5 great ways to explore Colorado this weekend
Here are Aspire Tours founder Kathrin Troxler's picks for scenic escapes, whether you want to hit the trail or the open road.
It was love at first hike.
When Swiss-born Kathrin Troxler first visited Colorado 18 years ago, she was so was blown away by the Centennial State’s natural wonders that she decided to stay.
After studying for a business degree at the Metropolitan State University of Denver, Troxler worked as a German-speaking tour guide in the western U.S. before founding her own tourism company, Aspire Tours, in 2014. The Denver-based company offers fun and unique tours across the Rocky Mountain West.
“Our mantra is to avoid the crowds and go against the flow,” she says. “So, if one place is busy, our guides are free to improvise and select other routes that ensure everyone finds some solitude and amazing views. For us, it’s more about the experience than just visiting a destination.”
Here are Troxler’s picks for five perfect weekend escapes in the Centennial State.
1. Find the hidden wonders of Rocky Mountain National Park
Troxler: Rocky Mountain National Park is such a popular attraction that it’s easy to forget one simple fact: Almost 80% of its 415 square miles is still pure wilderness. With 4.5 million visitors showing up each year, the park can get congested at the most popular viewing spots. But with a little careful map-reading, it’s surprisingly easy to get off the beaten path and find some peace and solitude.
I always give my guides a selection of routes to choose from so they can improvise and avoid the crowds. And our tour groups are often surprised to find themselves in a spot with perfect quiet and panoramic views. You have to remember: It’s a really big park.
2. Take the road to Salida
Troxler: So many people just hop on I-70 and head out west, but I highly recommend going south down U.S. Route 285. Driving over Kenosha Pass and then dropping down into South Park is one of those authentic Colorado experiences that is hard to put into words.
You’ll find some of the most beautiful views in Colorado on the drive down to Salida, which itself is a beautiful and charming town. On your way back to Denver, veer slightly west along U.S. Route 24 to drive through Leadville, a genuine mining boomtown. It’s like driving into a Wild West movie set!
3. Enjoy a Boulder hike (and beer!)
Troxler: Famously, Boulder keeps getting voted the happiest city in the country. And there’s no mystery why it makes tourists and hikers so happy: sunny days, the iconic Flatirons, great hiking trails and a rich choice of local breweries for that well-deserved post-hike drink.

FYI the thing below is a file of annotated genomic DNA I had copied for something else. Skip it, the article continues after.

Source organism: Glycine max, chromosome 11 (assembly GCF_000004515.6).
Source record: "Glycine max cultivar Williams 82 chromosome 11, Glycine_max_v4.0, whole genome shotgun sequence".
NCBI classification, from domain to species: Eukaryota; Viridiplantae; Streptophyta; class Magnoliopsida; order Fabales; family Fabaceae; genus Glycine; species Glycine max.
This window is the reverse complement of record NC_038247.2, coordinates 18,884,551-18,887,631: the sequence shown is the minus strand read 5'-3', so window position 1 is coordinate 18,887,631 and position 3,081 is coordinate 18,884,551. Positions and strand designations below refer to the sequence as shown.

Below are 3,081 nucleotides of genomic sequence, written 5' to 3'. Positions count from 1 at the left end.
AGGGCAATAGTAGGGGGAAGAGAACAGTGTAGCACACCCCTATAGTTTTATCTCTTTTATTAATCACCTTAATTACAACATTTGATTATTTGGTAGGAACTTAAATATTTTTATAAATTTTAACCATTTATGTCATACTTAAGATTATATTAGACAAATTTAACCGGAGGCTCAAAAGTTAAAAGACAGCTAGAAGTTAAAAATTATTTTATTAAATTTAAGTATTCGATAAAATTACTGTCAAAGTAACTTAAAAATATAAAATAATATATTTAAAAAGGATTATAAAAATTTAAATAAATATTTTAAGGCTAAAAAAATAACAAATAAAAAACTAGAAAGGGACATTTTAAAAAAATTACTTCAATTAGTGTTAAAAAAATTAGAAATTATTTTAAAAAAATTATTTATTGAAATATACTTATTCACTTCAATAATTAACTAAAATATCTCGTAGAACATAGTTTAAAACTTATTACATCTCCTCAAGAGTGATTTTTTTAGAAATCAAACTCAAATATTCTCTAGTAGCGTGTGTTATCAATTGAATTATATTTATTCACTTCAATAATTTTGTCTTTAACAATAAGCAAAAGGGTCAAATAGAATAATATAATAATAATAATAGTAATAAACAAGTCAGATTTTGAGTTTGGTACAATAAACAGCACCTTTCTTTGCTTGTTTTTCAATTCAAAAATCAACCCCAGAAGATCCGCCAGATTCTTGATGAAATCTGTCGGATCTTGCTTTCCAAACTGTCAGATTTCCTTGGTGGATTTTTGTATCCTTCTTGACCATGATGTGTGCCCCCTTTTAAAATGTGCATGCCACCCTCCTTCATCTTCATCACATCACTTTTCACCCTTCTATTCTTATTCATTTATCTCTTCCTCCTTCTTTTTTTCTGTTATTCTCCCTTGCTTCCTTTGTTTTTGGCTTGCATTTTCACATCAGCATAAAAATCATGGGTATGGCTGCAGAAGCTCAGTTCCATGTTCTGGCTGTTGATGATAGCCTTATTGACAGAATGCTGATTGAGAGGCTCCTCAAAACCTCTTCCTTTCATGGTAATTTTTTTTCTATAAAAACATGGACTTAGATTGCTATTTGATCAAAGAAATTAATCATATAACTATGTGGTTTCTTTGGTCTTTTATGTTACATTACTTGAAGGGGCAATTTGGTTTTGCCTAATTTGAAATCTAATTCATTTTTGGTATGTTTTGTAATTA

The city is especially ideal for Denverites because it’s such a short drive away, so you can disconnect from the rush of everyday life pretty quickly. Basically, it’s the perfect destination if you’re wanting a burst of exercise, some beautiful views and a relaxing drink, all within a fairly short time-window.
4. Explore Southern Colorado
Troxler: It’s easy to forget how incredibly diverse Colorado’s geography is. People in Denver are obviously familiar with our Front Range and Great Plains, but if you drive south for a few hours things get dramatically different.
In the far west of the state, Colorado National Monument offers sheer-walled canyons and massive stone towers — it’s truly one of the great landscapes of the American West. The spectacular San Juan Mountains that rise around Ouray in southwest Colorado look more like the Alps of my native Switzerland than anything you’d expect. And the incredible Great Sand Dunes National Park in the San Luis Valley has to be seen to be believed. There’s another whole Colorado down south — and it’s every bit as exciting as the one you already know.
5. Drive over Squaw Pass
Troxler: People always rave about the Mount Evans Scenic Byway, which is undeniably amazing. But visitors to Mount Evans should know there’s an equally fantastic treat waiting for them if they drive back to Denver along State Highway 103.
The route along Squaw Pass – at an elevation of 9,790 feet – is just stunning. What’s most striking is how open everything is — which means jaw-dropping views in every direction, particularly in the fall. Plus, there are so many cool stopping points where you can clamber up a few rocks to get unbeatable views east to the Great Plains. Our tour parties are always blown away by the panoramic landscapes.